Steve Gray, who played for Bill Foster at Duke and who was part of the magnificent 1978 team, had two on-court disasters at Duke, both in the waning minutes of winnable games: in one, the ball bounced off his foot near press row. And in a game against Maryland, he tried to pass the ball across the court - and it hit the rim.
We honestly don't remember if it went out of bounds or to a Terp, but Duke lost the ball and the game and for all intents and purposes, after those two plays, Gray's career was over. Bruce Bell, a remarkable walk-on, took his spot and later he was behind John Harrell and Bob Bender.
But he was still a part of the team.
Those were humiliating failures but also the sort that one can overcome. After college, Gray built a solid business career and was CEO of a Houston firm which was built by his former Duke teammate Ken Dennard - he was still on the team.
That all came crashing down when Gray was arrested for insider trading.
Gray, who wrote and disseminated the firm's strict policy on insider trading, completely disregarded all of that. He was in a position to make near certain bets on companies the firm worked with, and made $326,159 in profit on these trades.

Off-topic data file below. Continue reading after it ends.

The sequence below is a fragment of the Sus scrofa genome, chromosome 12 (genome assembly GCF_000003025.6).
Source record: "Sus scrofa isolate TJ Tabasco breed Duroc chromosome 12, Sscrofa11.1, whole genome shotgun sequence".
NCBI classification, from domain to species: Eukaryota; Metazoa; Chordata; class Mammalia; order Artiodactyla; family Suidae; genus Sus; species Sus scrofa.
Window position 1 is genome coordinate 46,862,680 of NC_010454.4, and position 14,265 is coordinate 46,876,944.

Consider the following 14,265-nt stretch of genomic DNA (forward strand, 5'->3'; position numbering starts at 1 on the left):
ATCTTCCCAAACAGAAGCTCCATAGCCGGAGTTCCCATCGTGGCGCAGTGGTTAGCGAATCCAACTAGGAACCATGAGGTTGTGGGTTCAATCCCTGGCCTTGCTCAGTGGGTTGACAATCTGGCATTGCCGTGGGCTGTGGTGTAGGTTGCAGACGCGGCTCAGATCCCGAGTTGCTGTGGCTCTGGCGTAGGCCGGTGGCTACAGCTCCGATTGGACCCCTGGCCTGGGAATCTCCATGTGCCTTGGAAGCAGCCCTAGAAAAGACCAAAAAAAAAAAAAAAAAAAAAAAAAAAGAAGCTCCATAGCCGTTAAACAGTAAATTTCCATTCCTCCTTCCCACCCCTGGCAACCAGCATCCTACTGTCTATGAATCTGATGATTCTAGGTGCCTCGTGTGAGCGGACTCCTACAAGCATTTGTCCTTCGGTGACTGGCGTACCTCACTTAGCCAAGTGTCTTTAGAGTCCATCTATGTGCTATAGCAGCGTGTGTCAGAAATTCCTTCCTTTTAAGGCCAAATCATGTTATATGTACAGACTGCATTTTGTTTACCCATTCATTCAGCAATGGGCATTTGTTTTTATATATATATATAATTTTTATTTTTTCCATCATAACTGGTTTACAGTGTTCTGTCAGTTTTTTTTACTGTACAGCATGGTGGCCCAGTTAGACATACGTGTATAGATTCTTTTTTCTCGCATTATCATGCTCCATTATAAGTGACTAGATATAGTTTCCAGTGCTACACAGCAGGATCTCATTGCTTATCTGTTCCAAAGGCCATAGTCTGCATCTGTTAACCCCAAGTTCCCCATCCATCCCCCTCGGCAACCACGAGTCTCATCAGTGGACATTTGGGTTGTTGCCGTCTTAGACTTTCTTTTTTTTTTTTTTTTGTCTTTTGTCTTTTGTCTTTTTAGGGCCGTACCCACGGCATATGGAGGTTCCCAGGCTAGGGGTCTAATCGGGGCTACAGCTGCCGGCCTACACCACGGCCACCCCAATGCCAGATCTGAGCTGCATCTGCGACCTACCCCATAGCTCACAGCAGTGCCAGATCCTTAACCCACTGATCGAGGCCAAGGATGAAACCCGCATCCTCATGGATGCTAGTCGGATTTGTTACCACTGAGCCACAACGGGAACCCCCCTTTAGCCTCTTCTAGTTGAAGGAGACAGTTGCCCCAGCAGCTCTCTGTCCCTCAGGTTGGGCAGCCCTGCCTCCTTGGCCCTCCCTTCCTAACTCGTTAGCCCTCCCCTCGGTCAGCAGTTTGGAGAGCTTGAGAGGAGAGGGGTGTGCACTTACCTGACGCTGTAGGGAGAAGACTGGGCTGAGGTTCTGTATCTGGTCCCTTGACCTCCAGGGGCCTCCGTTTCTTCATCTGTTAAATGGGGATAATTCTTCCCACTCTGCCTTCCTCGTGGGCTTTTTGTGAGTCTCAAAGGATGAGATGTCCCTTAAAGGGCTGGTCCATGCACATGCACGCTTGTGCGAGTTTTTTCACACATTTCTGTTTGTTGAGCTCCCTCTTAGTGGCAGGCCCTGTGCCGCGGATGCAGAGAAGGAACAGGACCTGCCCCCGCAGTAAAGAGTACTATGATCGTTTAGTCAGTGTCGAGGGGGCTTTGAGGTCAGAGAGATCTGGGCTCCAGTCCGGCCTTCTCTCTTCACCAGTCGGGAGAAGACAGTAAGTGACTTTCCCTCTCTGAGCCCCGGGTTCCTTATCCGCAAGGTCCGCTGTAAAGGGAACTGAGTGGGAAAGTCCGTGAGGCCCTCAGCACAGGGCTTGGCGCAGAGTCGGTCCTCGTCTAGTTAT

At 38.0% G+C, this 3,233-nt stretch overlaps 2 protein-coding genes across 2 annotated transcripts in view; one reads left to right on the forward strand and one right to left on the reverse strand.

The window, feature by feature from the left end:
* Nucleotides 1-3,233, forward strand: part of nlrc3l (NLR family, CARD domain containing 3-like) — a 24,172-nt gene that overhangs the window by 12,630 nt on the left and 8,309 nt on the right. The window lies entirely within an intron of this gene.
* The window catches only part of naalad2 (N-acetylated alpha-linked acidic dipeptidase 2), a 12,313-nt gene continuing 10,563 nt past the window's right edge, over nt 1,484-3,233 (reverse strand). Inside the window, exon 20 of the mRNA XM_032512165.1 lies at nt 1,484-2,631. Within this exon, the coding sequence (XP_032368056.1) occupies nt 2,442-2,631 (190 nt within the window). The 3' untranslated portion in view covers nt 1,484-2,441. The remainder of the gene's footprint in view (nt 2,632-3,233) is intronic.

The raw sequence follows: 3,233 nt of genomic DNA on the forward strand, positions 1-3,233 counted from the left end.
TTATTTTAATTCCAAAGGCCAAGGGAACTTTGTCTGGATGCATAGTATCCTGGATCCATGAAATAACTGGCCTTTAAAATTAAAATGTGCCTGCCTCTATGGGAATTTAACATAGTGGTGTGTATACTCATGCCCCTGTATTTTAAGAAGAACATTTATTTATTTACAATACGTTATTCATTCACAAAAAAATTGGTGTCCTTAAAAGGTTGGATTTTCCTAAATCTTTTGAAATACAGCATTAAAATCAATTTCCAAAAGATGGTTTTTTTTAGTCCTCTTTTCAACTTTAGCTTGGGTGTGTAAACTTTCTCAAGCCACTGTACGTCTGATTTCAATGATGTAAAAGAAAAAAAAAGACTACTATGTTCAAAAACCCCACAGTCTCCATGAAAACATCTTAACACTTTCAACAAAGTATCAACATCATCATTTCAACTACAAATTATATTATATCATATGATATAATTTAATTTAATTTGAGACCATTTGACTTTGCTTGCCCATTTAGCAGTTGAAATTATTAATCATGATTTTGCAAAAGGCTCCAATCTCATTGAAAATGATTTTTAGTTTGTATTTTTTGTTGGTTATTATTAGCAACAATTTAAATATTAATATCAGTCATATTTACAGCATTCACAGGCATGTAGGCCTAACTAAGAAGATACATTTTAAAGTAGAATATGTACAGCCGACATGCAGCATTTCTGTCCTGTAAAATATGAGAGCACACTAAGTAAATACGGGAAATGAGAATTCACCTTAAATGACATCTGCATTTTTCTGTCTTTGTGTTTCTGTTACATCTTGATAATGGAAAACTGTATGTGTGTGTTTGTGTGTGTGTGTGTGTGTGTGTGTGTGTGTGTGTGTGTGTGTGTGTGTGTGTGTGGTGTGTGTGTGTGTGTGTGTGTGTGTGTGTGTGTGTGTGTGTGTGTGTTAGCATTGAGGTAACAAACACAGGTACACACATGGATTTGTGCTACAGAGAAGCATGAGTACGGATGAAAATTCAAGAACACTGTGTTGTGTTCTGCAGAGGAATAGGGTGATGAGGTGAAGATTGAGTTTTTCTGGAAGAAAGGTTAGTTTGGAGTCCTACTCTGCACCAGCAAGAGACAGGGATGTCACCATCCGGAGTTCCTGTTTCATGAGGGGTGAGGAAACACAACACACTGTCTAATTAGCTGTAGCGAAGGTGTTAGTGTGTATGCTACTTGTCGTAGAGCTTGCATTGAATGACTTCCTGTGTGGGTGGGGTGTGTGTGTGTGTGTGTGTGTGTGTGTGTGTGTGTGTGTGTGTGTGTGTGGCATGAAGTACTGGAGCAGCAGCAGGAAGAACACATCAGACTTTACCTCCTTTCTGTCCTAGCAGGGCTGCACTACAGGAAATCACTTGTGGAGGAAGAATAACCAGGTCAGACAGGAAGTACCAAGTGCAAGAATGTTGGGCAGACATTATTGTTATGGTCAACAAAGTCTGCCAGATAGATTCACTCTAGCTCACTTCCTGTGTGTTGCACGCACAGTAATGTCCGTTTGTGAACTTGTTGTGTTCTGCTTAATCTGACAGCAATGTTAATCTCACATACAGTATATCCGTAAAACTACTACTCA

That sort of thing is bound to draw attention, and once it was drawn, the authorities found that he had written notes in his computer calendar: trade company A on such-and-such-a-day.
That's the detail that caught us. How could anyone be so foolish and arrogant? Steve Gray is far from a stupid man. This was...inexplicable.
So in late September, caught red-handed, he pleaded guilty, and on Friday, January 16th, he stood before Federal Judge Melinda Harmon and learned his fate: 46 months in prison along with fines and forfeiture of his illegitimate profits.
This story is personal to us because (full disclosure) we knew and at one point admired Gray, and we are truly saddened to see such a sorry turn of events.
We can't speculate on his motives and it really doesn't matter. The law is the law, and when you break it, you have to accept the consequences.
Standing in front of a judge to be sentenced to prison is a far worse humiliation than any problem in a basketball game. As much as we hate to say it, Gray brought this on himself and deserves the punishment. As a matter of fact, he probably got off fairly easy and his reputation will never escape the prison it is in now.
Still, we hope that when he gets out he has learned something from this and that he can pull his life together.
We don't know how many ACC players have ever been to prison. It could be an interesting list. Wake's Chris King was sentenced several years ago for embezzlement and we guess Chris Washburn would be too for his various drug offenses.
But the list can't be too long.
By the way, it's important to note that this mess is Gray's and Gray's alone. One of the really shocking things to us is that he risked not just his own reputation but the firm's and of course Dennard's.
Dennard has built a solid, respected company and brought Gray on as a trusted former teammate. He didn't deserve this and like his company he is entirely innocent.